The National Board of Review: The Name of the Campaign Game is ‘Compliance’

5 Dec

The National Board of Review’s selection of Compliance’s Ann Dowd is certainly an interesting pick. Just last week, Dowd was likewise nominated for a Spirit award for her performance, so good for her; however, I also wonder if there isn’t some blurring of leading/supporting players in order to make that happen. In the film, which carries the familiar Magnolia Pictures banner (per Dallas’s own Mark Cuban), Dowd plays the manager of a fastfood restaurant who believes she is helping police investigate one of her own employees, played by Dreama Walker. Though Walker’s pretty face is plastered all over the poster–and Dodd’s image is likewise nowhere to be found, the fact is that Dowd is top-billed on the IMDb, and she appears to be very much the lead in what is by all accounts a riveting indie slice of the evil that men–and women–do.

Well, Kathryn Bigelow’s Zero Dark Thirty is looking more and more like threat to a pair of much ballyhooed Oscar hopefuls, Argo and Lincoln, as Bigelow’s latest scored a pair of important wins in Wednesday afternoon’s National Board of Review voting on the heels, so to speak, of her victory earlier in the week with the New York Film Critics Circle. If Bigelow’s streak continues, she could very well become the first AND second woman to claim Academy Awards for Best Director, which, actually does not show a whole lot of progress on the part of the Academy. To clarify: of the three women who were nominated for Best Director before Bigelow won for 2009’s The Hurt Locker, none have earned nods for follow-up films. That list, btw, includes: Lina Wertmuller (Seven Beauties, 1975), Jane Campion (The Piano, 1993), and Sofia Coppola (Lost in Translation, 2003).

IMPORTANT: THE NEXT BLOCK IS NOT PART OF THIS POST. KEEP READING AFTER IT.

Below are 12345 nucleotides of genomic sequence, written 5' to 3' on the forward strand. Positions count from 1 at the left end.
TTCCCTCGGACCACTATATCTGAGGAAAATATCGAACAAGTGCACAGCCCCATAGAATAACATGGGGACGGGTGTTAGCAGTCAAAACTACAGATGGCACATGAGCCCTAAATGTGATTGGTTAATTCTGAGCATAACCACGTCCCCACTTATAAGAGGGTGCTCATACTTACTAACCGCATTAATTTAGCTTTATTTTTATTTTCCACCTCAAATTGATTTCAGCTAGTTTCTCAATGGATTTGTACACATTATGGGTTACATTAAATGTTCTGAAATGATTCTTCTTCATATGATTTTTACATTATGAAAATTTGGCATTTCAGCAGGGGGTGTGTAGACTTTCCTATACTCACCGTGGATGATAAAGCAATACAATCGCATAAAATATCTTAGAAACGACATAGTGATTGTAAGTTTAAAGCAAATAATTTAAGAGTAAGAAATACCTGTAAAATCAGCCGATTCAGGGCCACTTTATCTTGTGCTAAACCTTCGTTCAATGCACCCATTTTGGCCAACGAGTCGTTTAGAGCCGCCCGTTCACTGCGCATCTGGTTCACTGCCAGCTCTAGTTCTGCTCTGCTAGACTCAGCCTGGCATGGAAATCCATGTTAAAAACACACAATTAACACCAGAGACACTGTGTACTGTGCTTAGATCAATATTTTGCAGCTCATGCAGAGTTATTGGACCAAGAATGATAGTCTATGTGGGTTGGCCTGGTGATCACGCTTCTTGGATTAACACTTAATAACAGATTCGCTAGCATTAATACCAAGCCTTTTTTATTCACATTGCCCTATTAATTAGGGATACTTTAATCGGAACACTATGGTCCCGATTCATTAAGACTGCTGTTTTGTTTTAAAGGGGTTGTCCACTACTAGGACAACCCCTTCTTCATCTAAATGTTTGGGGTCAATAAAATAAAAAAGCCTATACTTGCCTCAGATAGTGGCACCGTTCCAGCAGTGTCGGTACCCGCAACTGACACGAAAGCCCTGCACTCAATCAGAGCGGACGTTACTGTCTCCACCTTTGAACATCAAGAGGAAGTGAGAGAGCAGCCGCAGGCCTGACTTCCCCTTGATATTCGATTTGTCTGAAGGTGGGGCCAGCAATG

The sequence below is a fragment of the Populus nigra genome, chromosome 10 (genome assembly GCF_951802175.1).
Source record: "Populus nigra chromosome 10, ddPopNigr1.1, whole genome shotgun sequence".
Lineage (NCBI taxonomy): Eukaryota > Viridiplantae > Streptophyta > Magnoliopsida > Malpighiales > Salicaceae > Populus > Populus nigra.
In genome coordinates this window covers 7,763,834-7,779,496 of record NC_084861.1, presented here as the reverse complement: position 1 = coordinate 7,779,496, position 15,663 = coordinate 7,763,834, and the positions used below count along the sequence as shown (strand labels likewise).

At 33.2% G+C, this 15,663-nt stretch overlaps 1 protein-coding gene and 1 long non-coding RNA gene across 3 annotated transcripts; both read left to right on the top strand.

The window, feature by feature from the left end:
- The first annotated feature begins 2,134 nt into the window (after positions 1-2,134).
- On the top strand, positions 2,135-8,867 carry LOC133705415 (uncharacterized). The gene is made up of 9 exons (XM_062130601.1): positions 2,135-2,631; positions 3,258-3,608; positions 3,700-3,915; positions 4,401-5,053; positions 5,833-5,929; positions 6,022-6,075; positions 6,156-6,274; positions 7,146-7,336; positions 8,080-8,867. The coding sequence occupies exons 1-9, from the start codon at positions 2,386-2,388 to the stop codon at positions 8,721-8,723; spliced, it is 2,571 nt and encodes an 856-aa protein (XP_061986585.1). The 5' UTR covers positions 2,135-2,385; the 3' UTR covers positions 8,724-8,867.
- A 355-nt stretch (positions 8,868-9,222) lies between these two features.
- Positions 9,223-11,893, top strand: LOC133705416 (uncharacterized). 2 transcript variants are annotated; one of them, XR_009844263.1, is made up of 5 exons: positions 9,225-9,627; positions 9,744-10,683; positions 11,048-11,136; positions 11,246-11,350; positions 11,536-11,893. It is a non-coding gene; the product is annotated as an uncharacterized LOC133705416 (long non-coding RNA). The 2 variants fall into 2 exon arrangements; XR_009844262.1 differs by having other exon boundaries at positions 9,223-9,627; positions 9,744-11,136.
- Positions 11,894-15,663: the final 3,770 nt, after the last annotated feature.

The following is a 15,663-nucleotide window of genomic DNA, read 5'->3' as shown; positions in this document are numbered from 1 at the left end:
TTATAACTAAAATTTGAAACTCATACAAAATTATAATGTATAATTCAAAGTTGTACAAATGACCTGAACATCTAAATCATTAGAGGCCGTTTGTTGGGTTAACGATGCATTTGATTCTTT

Furthermore, Bigelow shouldn’t get too comfy with her new frontrunner status because, simply, most directors don’t win Oscars for back-to-back projects:  John Ford, Oscar’s only 4-time Best Director champ, won for 1940’s The Grapes of Wrath (presumably snatching victory away from Alfred Hitchcock whose Rebecca won Best Picture) and then came back for more with 1941’s How Green was My Valley. Per the IMDb, Ford completed Tobacco Road and The Long Voyage Home during the interim.  Also, Joseph L. Mankiewicz collected back-to-back Oscars for directing–and writing–Letter to Three Wives (1949) and All About Eve (1950), the latter of which also won Best picture honors.  The last director to snare a second Oscar was Clint Eastwood, who waited 12 years–and directed eight features–between Unforgiven (1992)  and Million Dollar Baby (2004). (To clarify, while Zero Dark Thirty is Bigelow’s first feature film since The Hurt Locker, she worked on a failed TV pilot entitled The Miraculous Year in 2003.)

Here are the National Board of Review winners in most categories:

  • Best Picture – Zero Dark Thirty
  • Best Actress – Jessica Chastain (Zero Dark Thirty)
  • Best Actor – Bradley Cooper (Silver Linings Playbook)
  • Best Director – Kathryn Bigelow (Zero Dark Thirty)
  • Best Supporting Actress – Ann Dowd (Compliance)
  • Best Supporting Actor –  Leonardo DiCaprio (Django Unchained)
  • Best Original Screenplay – Rian Johnson (Looper)
  • Best Adapted Screenplay – David O. Russell (Silver Linings Playbook)
  • Best Animated Feature – Wreck-It Ralph
  • Special Achievement in Filmmaking – Ben Affleck (Argo)
  • Breakthrough Actress – Quvenzhané Wallis (Beasts of the Southern Wild)\
  • Breakthrough Actor – Tom Holland (The Impossible)